For the record, he was the best that ever came through this dump.

Several years ago, I lent out my DVD seasons of Scrubs: these were seasons 1 – 4, so this would’ve been around the fall of 2006. Four years later, they came back to me in a box (arriving, incidentally, the night my jury duty ended). As I’d just finished re-watching the first four seasons of How I Met You Mother, I decided to do the same thing to Scrubs, and from September 11th until October 16th I watched every episode, of every season, of what was at one point the best sitcom on television. Yes: you are reading this correct, I also watched the 9th season.

Scrubs focuses on John (“J.D.”) Dorian, a doctor who has just finished medical school and is beginning his internship at Sacred Heart Hospital under the tutelage of Dr. Perry Cox, Nurse Carla Espinosa, and Chief of Medicine Bob Kelso (and the terrorizing of the nameless The Janitor). Rounding out the cast is J.D.’s best buddy since college, Chris Turk, and their fellow intern (and J.D.’s ongoing love interest) Elliot Reid – it is explained that her father really wanted a boy, and went ahead and named her Elliot despite the fact that, yanno, she’s a girl.

Each episode of the show is structured very similarly, with a first-person narration from J.D. illustrating a theme common to the show’s characters over the course of the episode. Generally, Dr. Cox calls J.D. a girl’s name, Dr. Kelso kicks someone out of the hospital for their insurance lapsing, the Janitor plots some intricate revenge plot against J.D. and is surprised people expect him to clean things up, Turk does something stupid, Carla yells at Turk for doing something stupid, and Elliot has problems being emotionally stable.

Rounding out the cast with a beloved bevy of wacky characters: Ted, the bald incompotent (and impotent, I think) lawyer whose wife ran away with his brother (I think), and who lives with his mother (and sleeps in her bed, ew.) There’s Todd, a surgeon who makes inappropriate sexual comments about everything and is constantly asking for high-fives named for whatever the current situation is (i.e, “Stuck in traffic high five!”), which sort of makes him an early version of HIMYM’s Barney. Jordan is Dr. Cox’s ex-wife, and long after they divorced, they find true love and happiness together (even though they hate each other). Nurse Laverne was a bible-thumping African-American woman obsessed both with her stories, and telling the main cast that their bad activities were going to send them to hell.

And for the first several years, it was really amazingly good. Scrubs’ first episode aired just a few weeks after September 11th, and I remember following the first season regularly enough that when I found out the show was only a year old or so, I was surprised. Hadn’t I been watching it longer than that? The show was almost less of a comedy, and more of a dramedy: it’s hard to paint the deaths of people, even fictional patients, in a light hearted manner, and yet the show was able to convey a sense of loss, and lessons learned, along with a touch of humor.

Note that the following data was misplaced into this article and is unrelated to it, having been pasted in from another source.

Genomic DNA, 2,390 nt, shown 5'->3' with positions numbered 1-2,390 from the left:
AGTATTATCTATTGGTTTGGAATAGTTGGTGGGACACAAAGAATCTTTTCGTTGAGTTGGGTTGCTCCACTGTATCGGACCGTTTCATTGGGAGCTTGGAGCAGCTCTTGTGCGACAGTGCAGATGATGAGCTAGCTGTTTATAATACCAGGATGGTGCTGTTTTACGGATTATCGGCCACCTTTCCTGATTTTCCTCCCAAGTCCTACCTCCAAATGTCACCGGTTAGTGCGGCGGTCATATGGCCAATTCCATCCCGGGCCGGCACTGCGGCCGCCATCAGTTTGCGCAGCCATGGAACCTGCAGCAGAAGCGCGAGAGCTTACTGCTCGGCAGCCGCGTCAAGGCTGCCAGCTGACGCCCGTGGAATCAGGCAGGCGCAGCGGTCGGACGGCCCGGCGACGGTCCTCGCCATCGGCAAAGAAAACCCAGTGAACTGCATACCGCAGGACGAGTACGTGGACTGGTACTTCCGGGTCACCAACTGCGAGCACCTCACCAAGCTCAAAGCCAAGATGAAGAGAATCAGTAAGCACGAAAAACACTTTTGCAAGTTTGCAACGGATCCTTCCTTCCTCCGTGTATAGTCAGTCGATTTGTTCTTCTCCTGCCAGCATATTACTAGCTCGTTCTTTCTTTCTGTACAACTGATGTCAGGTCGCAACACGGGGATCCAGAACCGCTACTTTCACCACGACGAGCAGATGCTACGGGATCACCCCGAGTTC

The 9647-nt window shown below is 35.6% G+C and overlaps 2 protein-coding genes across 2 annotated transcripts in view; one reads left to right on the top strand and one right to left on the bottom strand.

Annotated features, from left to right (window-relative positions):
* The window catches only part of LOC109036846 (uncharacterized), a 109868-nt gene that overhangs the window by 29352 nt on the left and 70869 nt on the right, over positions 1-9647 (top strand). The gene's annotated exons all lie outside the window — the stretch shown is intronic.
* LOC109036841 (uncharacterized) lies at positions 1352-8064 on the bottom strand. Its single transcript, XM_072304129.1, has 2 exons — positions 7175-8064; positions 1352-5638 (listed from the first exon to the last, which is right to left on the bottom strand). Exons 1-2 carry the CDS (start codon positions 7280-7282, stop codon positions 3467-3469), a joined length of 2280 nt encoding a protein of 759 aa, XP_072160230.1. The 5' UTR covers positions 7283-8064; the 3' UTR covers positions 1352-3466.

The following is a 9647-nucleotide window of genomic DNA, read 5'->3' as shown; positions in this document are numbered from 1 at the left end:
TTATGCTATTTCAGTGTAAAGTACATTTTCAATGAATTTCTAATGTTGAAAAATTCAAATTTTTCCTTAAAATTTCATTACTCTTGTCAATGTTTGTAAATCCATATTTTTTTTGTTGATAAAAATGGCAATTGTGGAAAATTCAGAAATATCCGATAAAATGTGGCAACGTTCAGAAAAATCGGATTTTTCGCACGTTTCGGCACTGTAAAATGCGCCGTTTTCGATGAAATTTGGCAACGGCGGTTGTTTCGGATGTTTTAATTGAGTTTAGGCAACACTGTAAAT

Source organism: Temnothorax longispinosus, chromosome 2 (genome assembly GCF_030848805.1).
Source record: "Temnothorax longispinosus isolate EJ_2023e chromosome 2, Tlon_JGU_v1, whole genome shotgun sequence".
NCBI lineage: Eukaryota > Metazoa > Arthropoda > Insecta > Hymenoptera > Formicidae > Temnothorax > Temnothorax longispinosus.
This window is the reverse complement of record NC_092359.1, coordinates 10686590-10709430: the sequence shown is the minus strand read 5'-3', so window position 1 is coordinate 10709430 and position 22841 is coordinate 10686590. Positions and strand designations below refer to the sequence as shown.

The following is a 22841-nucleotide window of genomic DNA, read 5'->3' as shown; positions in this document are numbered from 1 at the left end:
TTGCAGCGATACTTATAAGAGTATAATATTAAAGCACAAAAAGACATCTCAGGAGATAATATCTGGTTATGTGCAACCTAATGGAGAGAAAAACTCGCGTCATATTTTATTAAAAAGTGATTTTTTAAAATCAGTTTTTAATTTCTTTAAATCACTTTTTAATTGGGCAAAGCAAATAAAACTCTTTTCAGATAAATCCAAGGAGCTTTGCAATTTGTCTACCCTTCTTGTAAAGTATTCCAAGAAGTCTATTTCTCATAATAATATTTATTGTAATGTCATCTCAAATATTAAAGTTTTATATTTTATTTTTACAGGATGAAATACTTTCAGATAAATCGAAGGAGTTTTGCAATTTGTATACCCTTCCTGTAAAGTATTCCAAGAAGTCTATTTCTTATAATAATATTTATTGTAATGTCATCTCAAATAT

I would go so far as to say that Scrubs would be damn near perfect if NBC hasn’t picked it up for a seventh season, but they did, and, as I’d been watching it as much as I had, I quite clearly picked up on a noticeable drop off in quality. NBC apparently picked up on that, too, because they canceled the show – but never fear, ABC resurrected it. In either the first episode of that season, or at least one of the early ones, J.D. gives Turk and Elliot a pep-talk admonishing them “not to call it in”, and how they had to still “give it their all!” And that was nice – but a lie. By the end of the show’s run, people weren’t even pretending to take the characters seriously. J.D. went from a smart, studious doctor with a weird fun side to a weird guy with funny weird pranks who was an okay doctor. The relationship between J.D. and Cox, which had been slowly moving towards mentor/father figure, took an abrupt 180-degree spin back to how it was at the start of the show.

And then came the show’s finale. And it was — okay, not perfect. But it was damn good, and yeah, I’ll admit the touching montage coupled with Peter Gabriel’s Book of Love, made me well up a bit. But even then! They brought the show back for another season, basically rendering the entire finale null and void.

And if Season Eight was the cast “calling it in”, Season Nine was the cast daydreaming about being productive enough to call it in. The show retooled from the previous seasons, moving the setting from the Sacred Heart Hospital to a medical university, where several older characters — Dr. Cox, J.D., Turk — were now professors, and the focus of the show shifted to medical students. I don’t know what exactly caused ABC to extend the show’s life, so I will just say this: it was not, in the word of Zach Braff, “A good attempt”, it was a very, very poor and horrible attempt, and what’s worse is that the ninth season was neither funny, nor touching.

I will say that there was one good thing about the 9th Season: and that sole thing was Eliza Coupe as Denise “Jo” Mahoney as a regular member of the cast (she was a recurring character in the 8th season), and only — and I do mean only — because her character enjoys having sex with fat guys because “they work harder”, and I appreciate that point of view in women, even fictional women (except for Carrie Heffernan from King of Queens, because I find Leah Remini incredibly off-putting on every level it is possible for a human being to be, and on that note, having had to look up her character’s name, Kevin James’ character’s last name is a play on Heffer? Holy Asshole, sitcom writers!)

And for my favorite moment from the show’s run? Because, sure, while it never gets tired hearing Dr. Beardface angrily announce how to actually pronounce his name, Scrubs was best with the emotional heart-string pulling: yeah, I admit it, when Carla finally goes into Laverne’s room to say goodbye before she passes, I teared up.

Now I’m trying to decide what show to watch next. I’m torn between Highlander: The Series and The Wire.

Top Gun: The Sequel (Top Gunner?)